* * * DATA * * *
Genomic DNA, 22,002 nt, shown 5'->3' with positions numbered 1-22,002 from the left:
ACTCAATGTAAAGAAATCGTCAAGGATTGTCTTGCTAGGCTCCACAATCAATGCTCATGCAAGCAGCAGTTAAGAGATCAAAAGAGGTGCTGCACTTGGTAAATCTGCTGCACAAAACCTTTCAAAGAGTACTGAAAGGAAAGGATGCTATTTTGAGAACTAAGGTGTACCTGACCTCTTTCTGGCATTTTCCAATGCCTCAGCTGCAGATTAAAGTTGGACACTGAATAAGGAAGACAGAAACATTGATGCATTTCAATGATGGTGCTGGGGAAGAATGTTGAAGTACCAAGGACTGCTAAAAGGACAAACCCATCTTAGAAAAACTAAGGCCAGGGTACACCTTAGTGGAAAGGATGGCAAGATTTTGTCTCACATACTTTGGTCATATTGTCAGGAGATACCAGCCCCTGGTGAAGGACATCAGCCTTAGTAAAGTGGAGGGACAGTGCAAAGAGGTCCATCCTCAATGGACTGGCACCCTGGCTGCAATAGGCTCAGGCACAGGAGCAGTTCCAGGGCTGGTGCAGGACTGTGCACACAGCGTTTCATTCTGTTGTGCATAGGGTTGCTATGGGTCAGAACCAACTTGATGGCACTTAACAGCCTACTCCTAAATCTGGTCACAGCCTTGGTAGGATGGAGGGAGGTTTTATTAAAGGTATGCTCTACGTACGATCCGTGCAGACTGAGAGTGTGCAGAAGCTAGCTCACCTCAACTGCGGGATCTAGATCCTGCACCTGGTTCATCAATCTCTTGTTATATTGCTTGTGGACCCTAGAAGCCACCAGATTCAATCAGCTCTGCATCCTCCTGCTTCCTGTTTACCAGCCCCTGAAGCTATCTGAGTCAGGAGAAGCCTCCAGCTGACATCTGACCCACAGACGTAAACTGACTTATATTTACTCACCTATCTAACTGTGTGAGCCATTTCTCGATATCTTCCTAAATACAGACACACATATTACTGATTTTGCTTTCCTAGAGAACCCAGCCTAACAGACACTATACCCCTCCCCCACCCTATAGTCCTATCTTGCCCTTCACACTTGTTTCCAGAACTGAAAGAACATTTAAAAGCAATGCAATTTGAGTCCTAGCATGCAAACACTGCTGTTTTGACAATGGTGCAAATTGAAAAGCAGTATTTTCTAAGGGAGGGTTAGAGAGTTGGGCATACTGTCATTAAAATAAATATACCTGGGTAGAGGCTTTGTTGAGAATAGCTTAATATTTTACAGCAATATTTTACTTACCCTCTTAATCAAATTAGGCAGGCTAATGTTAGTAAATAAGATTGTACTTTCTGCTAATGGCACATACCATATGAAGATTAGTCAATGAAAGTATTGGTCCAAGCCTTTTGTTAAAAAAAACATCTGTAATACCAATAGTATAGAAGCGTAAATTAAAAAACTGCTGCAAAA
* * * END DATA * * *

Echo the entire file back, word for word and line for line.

Genomic DNA, 22,002 nt, shown 5'->3' with positions numbered 1-22,002 from the left:
ACTCAATGTAAAGAAATCGTCAAGGATTGTCTTGCTAGGCTCCACAATCAATGCTCATGCAAGCAGCAGTTAAGAGATCAAAAGAGGTGCTGCACTTGGTAAATCTGCTGCACAAAACCTTTCAAAGAGTACTGAAAGGAAAGGATGCTATTTTGAGAACTAAGGTGTACCTGACCTCTTTCTGGCATTTTCCAATGCCTCAGCTGCAGATTAAAGTTGGACACTGAATAAGGAAGACAGAAACATTGATGCATTTCAATGATGGTGCTGGGGAAGAATGTTGAAGTACCAAGGACTGCTAAAAGGACAAACCCATCTTAGAAAAACTAAGGCCAGGGTACACCTTAGTGGAAAGGATGGCAAGATTTTGTCTCACATACTTTGGTCATATTGTCAGGAGATACCAGCCCCTGGTGAAGGACATCAGCCTTAGTAAAGTGGAGGGACAGTGCAAAGAGGTCCATCCTCAATGGACTGGCACCCTGGCTGCAATAGGCTCAGGCACAGGAGCAGTTCCAGGGCTGGTGCAGGACTGTGCACACAGCGTTTCATTCTGTTGTGCATAGGGTTGCTATGGGTCAGAACCAACTTGATGGCACTTAACAGCCTACTCCTAAATCTGGTCACAGCCTTGGTAGGATGGAGGGAGGTTTTATTAAAGGTATGCTCTACGTACGATCCGTGCAGACTGAGAGTGTGCAGAAGCTAGCTCACCTCAACTGCGGGATCTAGATCCTGCACCTGGTTCATCAATCTCTTGTTATATTGCTTGTGGACCCTAGAAGCCACCAGATTCAATCAGCTCTGCATCCTCCTGCTTCCTGTTTACCAGCCCCTGAAGCTATCTGAGTCAGGAGAAGCCTCCAGCTGACATCTGACCCACAGACGTAAACTGACTTATATTTACTCACCTATCTAACTGTGTGAGCCATTTCTCGATATCTTCCTAAATACAGACACACATATTACTGATTTTGCTTTCCTAGAGAACCCAGCCTAACAGACACTATACCCCTCCCCCACCCTATAGTCCTATCTTGCCCTTCACACTTGTTTCCAGAACTGAAAGAACATTTAAAAGCAATGCAATTTGAGTCCTAGCATGCAAACACTGCTGTTTTGACAATGGTGCAAATTGAAAAGCAGTATTTTCTAAGGGAGGGTTAGAGAGTTGGGCATACTGTCATTAAAATAAATATACCTGGGTAGAGGCTTTGTTGAGAATAGCTTAATATTTTACAGCAATATTTTACTTACCCTCTTAATCAAATTAGGCAGGCTAATGTTAGTAAATAAGATTGTACTTTCTGCTAATGGCACATACCATATGAAGATTAGTCAATGAAAGTATTGGTCCAAGCCTTTTGTTAAAAAAAACATCTGTAATACCAATAGTATAGAAGCGTAAATTAAAAAACTGCTGCAAAA